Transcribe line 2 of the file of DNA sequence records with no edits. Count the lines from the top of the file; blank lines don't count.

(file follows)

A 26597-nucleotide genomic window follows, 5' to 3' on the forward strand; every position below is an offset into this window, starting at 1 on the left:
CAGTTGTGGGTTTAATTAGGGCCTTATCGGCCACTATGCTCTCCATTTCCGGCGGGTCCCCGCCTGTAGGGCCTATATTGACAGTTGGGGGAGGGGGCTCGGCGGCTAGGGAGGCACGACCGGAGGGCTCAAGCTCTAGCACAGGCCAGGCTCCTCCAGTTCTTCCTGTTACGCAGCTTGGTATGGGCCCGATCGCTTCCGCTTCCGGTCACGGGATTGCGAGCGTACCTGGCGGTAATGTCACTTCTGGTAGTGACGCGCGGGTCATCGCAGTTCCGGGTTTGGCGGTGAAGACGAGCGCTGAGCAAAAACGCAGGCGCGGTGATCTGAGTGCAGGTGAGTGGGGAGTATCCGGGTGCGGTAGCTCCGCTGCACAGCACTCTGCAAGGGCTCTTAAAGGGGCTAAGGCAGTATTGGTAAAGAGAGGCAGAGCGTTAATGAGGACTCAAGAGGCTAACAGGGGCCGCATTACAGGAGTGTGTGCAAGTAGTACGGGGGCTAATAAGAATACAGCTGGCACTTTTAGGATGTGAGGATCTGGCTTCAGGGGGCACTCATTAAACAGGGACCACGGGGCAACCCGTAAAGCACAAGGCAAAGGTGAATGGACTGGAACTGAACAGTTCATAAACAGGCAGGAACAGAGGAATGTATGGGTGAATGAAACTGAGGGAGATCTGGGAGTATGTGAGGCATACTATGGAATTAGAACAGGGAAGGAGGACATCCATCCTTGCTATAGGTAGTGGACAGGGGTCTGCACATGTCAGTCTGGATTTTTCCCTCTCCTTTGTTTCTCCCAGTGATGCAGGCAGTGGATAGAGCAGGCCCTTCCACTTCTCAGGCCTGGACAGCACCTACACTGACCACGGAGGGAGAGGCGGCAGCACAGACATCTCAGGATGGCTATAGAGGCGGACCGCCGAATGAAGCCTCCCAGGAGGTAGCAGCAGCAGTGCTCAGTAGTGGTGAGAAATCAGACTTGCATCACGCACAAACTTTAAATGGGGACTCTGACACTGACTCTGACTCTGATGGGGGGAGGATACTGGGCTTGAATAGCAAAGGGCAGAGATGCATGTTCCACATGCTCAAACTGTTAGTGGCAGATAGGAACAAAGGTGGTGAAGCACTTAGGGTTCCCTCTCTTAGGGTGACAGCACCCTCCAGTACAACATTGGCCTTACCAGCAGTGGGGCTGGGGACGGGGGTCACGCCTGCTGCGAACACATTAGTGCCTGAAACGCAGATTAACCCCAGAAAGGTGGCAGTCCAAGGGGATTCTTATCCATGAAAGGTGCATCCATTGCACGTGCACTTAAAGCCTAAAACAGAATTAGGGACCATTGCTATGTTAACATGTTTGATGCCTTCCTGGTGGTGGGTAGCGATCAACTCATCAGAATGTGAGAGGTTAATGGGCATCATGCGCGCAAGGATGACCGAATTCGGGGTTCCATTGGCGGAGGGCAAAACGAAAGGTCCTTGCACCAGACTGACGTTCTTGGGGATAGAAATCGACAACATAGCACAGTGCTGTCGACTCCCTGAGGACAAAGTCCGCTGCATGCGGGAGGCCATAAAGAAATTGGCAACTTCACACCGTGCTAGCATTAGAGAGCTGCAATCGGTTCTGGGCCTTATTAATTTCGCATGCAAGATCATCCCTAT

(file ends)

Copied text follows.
CAGTTGTGGGTTTAATTAGGGCCTTATCGGCCACTATGCTCTCCATTTCCGGCGGGTCCCCGCCTGTAGGGCCTATATTGACAGTTGGGGGAGGGGGCTCGGCGGCTAGGGAGGCACGACCGGAGGGCTCAAGCTCTAGCACAGGCCAGGCTCCTCCAGTTCTTCCTGTTACGCAGCTTGGTATGGGCCCGATCGCTTCCGCTTCCGGTCACGGGATTGCGAGCGTACCTGGCGGTAATGTCACTTCTGGTAGTGACGCGCGGGTCATCGCAGTTCCGGGTTTGGCGGTGAAGACGAGCGCTGAGCAAAAACGCAGGCGCGGTGATCTGAGTGCAGGTGAGTGGGGAGTATCCGGGTGCGGTAGCTCCGCTGCACAGCACTCTGCAAGGGCTCTTAAAGGGGCTAAGGCAGTATTGGTAAAGAGAGGCAGAGCGTTAATGAGGACTCAAGAGGCTAACAGGGGCCGCATTACAGGAGTGTGTGCAAGTAGTACGGGGGCTAATAAGAATACAGCTGGCACTTTTAGGATGTGAGGATCTGGCTTCAGGGGGCACTCATTAAACAGGGACCACGGGGCAACCCGTAAAGCACAAGGCAAAGGTGAATGGACTGGAACTGAACAGTTCATAAACAGGCAGGAACAGAGGAATGTATGGGTGAATGAAACTGAGGGAGATCTGGGAGTATGTGAGGCATACTATGGAATTAGAACAGGGAAGGAGGACATCCATCCTTGCTATAGGTAGTGGACAGGGGTCTGCACATGTCAGTCTGGATTTTTCCCTCTCCTTTGTTTCTCCCAGTGATGCAGGCAGTGGATAGAGCAGGCCCTTCCACTTCTCAGGCCTGGACAGCACCTACACTGACCACGGAGGGAGAGGCGGCAGCACAGACATCTCAGGATGGCTATAGAGGCGGACCGCCGAATGAAGCCTCCCAGGAGGTAGCAGCAGCAGTGCTCAGTAGTGGTGAGAAATCAGACTTGCATCACGCACAAACTTTAAATGGGGACTCTGACACTGACTCTGACTCTGATGGGGGGAGGATACTGGGCTTGAATAGCAAAGGGCAGAGATGCATGTTCCACATGCTCAAACTGTTAGTGGCAGATAGGAACAAAGGTGGTGAAGCACTTAGGGTTCCCTCTCTTAGGGTGACAGCACCCTCCAGTACAACATTGGCCTTACCAGCAGTGGGGCTGGGGACGGGGGTCACGCCTGCTGCGAACACATTAGTGCCTGAAACGCAGATTAACCCCAGAAAGGTGGCAGTCCAAGGGGATTCTTATCCATGAAAGGTGCATCCATTGCACGTGCACTTAAAGCCTAAAACAGAATTAGGGACCATTGCTATGTTAACATGTTTGATGCCTTCCTGGTGGTGGGTAGCGATCAACTCATCAGAATGTGAGAGGTTAATGGGCATCATGCGCGCAAGGATGACCGAATTCGGGGTTCCATTGGCGGAGGGCAAAACGAAAGGTCCTTGCACCAGACTGACGTTCTTGGGGATAGAAATCGACAACATAGCACAGTGCTGTCGACTCCCTGAGGACAAAGTCCGCTGCATGCGGGAGGCCATAAAGAAATTGGCAACTTCACACCGTGCTAGCATTAGAGAGCTGCAATCGGTTCTGGGCCTTATTAATTTCGCATGCAAGATCATCCCTAT